Personality consists of broad dispositions, called traits that tend to lead to characteristic responses. People can be described in terms of the basic ways they behave, such as whether the are outgoing and friendly, or whether they are dominant and assertive.
Basic Five Factors
1. Emotional stability
1. Being calm rather than anxious, secures rather then insecure, self-satisfied than self-pitying.
1. Sociable instead of retiring, fun-loving instead of sober, and affectionate instead of reserved.
1. Imaginative rather than practical, preferring variety to routine, and being independent rather than conforming
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Situationism — Personality often varies considerably from one context to another.
Trait Situation Interaction Theory
1. They believe that both trait (person) and situation variables are necessary to understand personality. They also agree that the degree of consistency in personality depend on the kinds of persons, situations, and behaviors sampled. (Pervin, 1993, Mischel, 1995)
2. The link between traits and situations has been more precisely specified
1. The narrowing and more limited trait is, the more likely it will predict behavior.
2. Some people are consistent on some traits
3. Personality traits exert a stronger influence on an individual’s behavior when situational influence is less powerful.
Walter Mischel (1968) — Personality and Assessment, criticized trait view of personality and psychoanalytic approach. Said personality often changes according to situations, unlike the previous approaches which show consistency. Said trait measures poorly predict actual behavior. Made view of situationism- personality varies considerably from one context to another.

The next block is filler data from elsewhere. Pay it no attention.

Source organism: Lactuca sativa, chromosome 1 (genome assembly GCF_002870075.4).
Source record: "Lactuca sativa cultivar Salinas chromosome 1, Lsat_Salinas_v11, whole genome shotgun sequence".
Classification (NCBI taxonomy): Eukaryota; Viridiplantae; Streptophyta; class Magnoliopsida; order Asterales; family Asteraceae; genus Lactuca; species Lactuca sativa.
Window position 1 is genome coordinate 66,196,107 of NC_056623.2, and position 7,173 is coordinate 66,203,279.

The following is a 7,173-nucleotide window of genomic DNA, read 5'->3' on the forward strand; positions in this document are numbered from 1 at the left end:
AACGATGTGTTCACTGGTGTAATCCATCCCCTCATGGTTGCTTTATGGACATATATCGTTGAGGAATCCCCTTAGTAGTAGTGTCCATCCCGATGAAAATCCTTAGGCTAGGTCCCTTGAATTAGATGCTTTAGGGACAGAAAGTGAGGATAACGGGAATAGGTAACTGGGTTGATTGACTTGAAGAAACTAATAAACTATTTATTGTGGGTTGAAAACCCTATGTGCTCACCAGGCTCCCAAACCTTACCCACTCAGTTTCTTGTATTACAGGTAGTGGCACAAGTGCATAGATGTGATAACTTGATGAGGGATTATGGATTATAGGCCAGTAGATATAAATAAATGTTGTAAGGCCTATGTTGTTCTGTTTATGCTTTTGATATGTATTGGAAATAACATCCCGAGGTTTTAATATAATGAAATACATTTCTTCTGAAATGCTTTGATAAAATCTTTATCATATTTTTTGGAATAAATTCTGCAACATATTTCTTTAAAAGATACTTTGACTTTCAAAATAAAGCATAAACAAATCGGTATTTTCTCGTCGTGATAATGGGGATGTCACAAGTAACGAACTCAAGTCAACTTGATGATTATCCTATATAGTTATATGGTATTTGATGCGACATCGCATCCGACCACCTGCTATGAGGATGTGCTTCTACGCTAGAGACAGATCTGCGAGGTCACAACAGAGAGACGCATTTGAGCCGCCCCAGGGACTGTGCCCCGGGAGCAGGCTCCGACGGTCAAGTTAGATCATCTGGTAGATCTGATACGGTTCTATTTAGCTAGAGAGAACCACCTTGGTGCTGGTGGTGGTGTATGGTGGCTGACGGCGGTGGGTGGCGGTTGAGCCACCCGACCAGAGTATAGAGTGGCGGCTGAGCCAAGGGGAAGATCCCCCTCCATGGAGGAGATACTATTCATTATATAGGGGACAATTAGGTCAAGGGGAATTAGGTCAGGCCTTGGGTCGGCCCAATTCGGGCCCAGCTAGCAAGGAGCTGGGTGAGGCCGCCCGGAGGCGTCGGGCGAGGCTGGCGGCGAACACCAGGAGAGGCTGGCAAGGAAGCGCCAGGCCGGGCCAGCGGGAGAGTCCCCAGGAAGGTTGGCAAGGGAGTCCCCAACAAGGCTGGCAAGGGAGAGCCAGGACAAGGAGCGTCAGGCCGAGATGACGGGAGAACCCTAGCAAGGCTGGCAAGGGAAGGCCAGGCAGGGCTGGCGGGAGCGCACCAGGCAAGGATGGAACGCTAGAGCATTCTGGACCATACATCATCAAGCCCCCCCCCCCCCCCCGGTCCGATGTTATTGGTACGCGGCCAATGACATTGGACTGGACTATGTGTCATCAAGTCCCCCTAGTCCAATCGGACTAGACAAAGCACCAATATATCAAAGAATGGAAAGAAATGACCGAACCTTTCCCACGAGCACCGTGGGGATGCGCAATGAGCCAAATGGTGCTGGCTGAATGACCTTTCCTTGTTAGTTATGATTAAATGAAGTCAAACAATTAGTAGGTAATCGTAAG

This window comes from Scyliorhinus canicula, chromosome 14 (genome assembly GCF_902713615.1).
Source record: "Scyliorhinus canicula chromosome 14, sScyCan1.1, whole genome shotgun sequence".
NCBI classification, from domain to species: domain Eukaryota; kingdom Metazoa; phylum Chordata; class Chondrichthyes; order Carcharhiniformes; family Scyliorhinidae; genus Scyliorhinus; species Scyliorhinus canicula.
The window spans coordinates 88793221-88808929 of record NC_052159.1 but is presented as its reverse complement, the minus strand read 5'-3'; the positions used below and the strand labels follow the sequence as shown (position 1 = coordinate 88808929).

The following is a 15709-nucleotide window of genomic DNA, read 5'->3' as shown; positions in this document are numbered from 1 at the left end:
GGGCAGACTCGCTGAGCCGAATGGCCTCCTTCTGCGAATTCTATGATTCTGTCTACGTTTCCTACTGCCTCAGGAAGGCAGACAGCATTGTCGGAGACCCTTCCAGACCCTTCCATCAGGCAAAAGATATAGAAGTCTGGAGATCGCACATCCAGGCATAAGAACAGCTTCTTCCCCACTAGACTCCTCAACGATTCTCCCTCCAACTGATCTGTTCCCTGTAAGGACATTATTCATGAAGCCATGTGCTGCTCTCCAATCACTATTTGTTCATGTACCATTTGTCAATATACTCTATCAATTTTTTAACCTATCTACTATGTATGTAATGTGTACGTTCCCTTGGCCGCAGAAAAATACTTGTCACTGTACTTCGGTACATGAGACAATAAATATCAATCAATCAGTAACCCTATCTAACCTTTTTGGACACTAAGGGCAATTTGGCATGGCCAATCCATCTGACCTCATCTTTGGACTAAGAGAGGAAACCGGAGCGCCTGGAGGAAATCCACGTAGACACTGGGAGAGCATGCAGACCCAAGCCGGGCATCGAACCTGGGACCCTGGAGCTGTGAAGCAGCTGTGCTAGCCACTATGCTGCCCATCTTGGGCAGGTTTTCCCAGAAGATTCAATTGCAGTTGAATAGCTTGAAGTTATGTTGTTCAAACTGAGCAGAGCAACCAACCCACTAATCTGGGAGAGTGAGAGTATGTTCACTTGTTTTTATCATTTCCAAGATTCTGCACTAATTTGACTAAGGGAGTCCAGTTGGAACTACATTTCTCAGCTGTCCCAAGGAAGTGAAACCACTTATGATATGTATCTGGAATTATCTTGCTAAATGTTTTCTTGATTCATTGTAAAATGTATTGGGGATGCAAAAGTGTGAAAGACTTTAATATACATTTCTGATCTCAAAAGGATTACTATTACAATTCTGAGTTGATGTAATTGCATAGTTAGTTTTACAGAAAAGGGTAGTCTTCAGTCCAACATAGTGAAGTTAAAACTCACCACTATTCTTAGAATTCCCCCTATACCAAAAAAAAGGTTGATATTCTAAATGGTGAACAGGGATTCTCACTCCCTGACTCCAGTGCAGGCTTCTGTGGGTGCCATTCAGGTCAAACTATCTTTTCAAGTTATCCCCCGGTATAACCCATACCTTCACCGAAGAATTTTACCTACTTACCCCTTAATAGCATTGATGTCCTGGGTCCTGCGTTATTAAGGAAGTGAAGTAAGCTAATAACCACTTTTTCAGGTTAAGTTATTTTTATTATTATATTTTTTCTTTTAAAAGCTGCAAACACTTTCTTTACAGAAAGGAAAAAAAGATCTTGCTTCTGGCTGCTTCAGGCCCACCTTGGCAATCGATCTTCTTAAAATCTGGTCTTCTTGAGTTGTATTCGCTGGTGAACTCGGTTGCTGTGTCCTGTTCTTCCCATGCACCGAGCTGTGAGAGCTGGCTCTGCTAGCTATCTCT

Most psychologists today are interactionists, believing in both trait and situation ideas to describe personality. Link between traits and situations specified: more limited and narrower a trait is, more likely it will predict a behavior; not everyone consistent on the same trait; traits give a strong influence on an individual’s behavior when situational influences are less likely to affect personality.
Self-esteem- evaluative & affective dimension of self-concept. AKA self-image, self-worth. Research shows low self-esteem sufferers focus on weaknesses, rather than strengths. Carolin Showers (1992) — showed compartmentalization of pos and neg self-knowledge (i.e. "I’m a brilliant student with wonderful grades" — pos. "I’m in hard classes with hard tests and lots of homework" — neg.) also mixed compartmentalization (i.e. "I’m a brilliant student that takes hard tests and has lots of homework" and "I’m in hard classes that give me wonderful grades.") adjectives are frequent in this compartmentalization.
Susan Harter (1988) — found kids with high self-worth are successful in the domains they perceive as important and discount the importance of other domains that they don’t succeed well in.
Big Five Factors — emotional stability, extraversion, openness to experience, agreeableness, and conscientiousness. Paul Costa and Robert McCrae (1992) made a test to check these — Neuroticism Extraversion Openness Personality Inventory, Revised (or NEO-PI-R)
Longitudinal studies used often in assessing...